Bertolino et al. (2016) (Italy)To assess the effect of PEA on behaviorIn vivo treatment exposure in humans1 ASD child11. Overall autism severity (ATEC); 2. Motor stereotypic behaviors (Quarterly questionnaire)1. ATEC: ↓ of both total and subgroup scores (Speech, Sociability, Sensory/Cognitive, Health/Physical/Behavior; improved of about 23%); 2. motor stereotypies: ↓; enuresis: ↓ from 91% to 2.4% after 14 months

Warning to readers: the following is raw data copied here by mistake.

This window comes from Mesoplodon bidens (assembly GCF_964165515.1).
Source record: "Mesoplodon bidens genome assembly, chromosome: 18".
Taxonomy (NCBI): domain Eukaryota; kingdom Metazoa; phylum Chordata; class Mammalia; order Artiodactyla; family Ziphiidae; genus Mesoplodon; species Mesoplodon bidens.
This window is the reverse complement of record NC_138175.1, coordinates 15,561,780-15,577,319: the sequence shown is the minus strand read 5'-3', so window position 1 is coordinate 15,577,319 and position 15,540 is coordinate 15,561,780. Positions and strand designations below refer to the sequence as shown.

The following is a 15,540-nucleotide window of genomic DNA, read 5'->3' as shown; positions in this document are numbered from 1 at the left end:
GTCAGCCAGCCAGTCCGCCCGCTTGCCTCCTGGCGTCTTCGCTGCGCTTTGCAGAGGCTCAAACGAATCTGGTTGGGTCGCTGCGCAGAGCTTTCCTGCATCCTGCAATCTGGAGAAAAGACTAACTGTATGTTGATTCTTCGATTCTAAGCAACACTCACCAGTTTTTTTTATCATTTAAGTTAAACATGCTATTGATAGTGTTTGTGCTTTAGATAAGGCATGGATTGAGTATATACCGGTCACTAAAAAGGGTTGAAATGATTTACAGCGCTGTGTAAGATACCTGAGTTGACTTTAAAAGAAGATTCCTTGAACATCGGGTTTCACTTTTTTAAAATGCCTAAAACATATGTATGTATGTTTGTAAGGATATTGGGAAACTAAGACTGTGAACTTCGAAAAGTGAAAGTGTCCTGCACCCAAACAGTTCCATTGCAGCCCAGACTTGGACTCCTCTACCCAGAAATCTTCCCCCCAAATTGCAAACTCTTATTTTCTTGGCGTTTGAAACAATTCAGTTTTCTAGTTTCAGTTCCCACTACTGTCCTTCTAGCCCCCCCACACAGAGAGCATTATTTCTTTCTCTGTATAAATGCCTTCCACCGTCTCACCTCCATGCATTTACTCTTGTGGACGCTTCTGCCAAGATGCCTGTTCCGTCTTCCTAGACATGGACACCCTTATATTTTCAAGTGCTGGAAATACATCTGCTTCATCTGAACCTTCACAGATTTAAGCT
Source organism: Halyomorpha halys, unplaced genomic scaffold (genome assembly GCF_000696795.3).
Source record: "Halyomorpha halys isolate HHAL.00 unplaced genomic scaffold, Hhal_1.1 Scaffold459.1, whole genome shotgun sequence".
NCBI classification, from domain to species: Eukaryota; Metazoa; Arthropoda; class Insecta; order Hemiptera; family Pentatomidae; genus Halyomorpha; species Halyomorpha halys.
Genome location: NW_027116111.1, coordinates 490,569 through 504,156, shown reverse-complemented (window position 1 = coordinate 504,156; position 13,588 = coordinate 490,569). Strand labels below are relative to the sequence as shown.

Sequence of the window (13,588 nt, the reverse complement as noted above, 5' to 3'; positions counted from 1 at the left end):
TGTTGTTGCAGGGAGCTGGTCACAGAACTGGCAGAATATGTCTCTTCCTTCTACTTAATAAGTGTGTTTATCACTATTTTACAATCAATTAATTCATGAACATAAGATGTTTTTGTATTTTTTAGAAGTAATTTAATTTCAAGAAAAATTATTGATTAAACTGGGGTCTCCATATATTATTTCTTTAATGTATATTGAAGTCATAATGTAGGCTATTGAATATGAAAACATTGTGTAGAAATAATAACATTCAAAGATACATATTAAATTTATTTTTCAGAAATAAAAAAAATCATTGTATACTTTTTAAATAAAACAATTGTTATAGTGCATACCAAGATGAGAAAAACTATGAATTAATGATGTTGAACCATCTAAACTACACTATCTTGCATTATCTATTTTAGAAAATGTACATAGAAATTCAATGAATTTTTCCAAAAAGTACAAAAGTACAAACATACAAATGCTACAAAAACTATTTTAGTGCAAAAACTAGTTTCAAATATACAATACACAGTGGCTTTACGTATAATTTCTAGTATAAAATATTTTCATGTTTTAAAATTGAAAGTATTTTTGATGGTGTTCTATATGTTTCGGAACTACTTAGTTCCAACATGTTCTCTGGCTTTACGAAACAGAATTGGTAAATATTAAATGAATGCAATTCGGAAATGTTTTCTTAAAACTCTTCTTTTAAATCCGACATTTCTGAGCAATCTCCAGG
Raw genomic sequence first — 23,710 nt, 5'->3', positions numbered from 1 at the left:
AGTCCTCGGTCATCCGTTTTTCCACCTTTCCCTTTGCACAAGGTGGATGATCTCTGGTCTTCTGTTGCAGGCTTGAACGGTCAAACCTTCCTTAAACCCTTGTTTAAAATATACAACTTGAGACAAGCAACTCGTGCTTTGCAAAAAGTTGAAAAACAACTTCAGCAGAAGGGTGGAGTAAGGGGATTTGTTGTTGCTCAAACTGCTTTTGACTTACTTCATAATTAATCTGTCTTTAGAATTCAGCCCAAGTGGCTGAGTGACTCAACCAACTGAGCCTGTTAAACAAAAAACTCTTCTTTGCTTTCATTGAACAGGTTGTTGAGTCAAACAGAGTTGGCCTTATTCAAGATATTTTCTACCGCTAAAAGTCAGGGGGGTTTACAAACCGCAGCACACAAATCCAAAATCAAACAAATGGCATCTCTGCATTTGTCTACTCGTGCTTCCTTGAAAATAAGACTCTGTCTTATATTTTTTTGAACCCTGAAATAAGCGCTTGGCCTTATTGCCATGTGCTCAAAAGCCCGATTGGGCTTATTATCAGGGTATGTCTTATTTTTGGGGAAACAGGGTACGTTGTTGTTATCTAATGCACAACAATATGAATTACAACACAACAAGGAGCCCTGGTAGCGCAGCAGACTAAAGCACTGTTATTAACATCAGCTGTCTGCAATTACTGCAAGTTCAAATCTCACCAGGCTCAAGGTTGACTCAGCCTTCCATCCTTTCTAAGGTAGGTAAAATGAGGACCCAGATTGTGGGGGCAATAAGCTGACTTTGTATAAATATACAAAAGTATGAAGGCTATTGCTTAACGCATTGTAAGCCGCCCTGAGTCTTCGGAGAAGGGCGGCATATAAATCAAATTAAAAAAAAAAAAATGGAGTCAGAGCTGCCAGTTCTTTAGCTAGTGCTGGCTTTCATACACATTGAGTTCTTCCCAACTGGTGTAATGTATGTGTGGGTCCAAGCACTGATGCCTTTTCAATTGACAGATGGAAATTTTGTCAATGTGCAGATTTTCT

Khalaj et al. (2018) (Iran)To assess the effect of PEA add-on to risperidone on language and behaviorIn vivo treatment exposure in humans1. 31 ASD (Arm A, risperidone + PEA); 2. 31 ASD children (Arm B, risperidone + placebo)62 (out of 70 randomized)Behavior (ABC-C)1. ABC-C over time: irritability and hyperactivity, risperidone + PEA < risperidone + placebo (other domains NS); 2. ABC-C at 10 weeks: irritability, hyperactivity, and inappropriate speech (trend), risperidone + PEA < risperidone + placebo (other domains NS); 3. ABC-C at 5 weeks: hyperactivity, stereotypic behavior (trend), and inappropriate speech (trend), risperidone + PEA < risperidone + placebo (other domains NS); 4. ABC-C response rate at 10 weeks, hyperactivity, irritability, and inappropriate speech, risperidone + PEA > risperidone + placebo (other domains NS); 5. ABC-C response rate at 5 weeks, NS; Adverse events, NS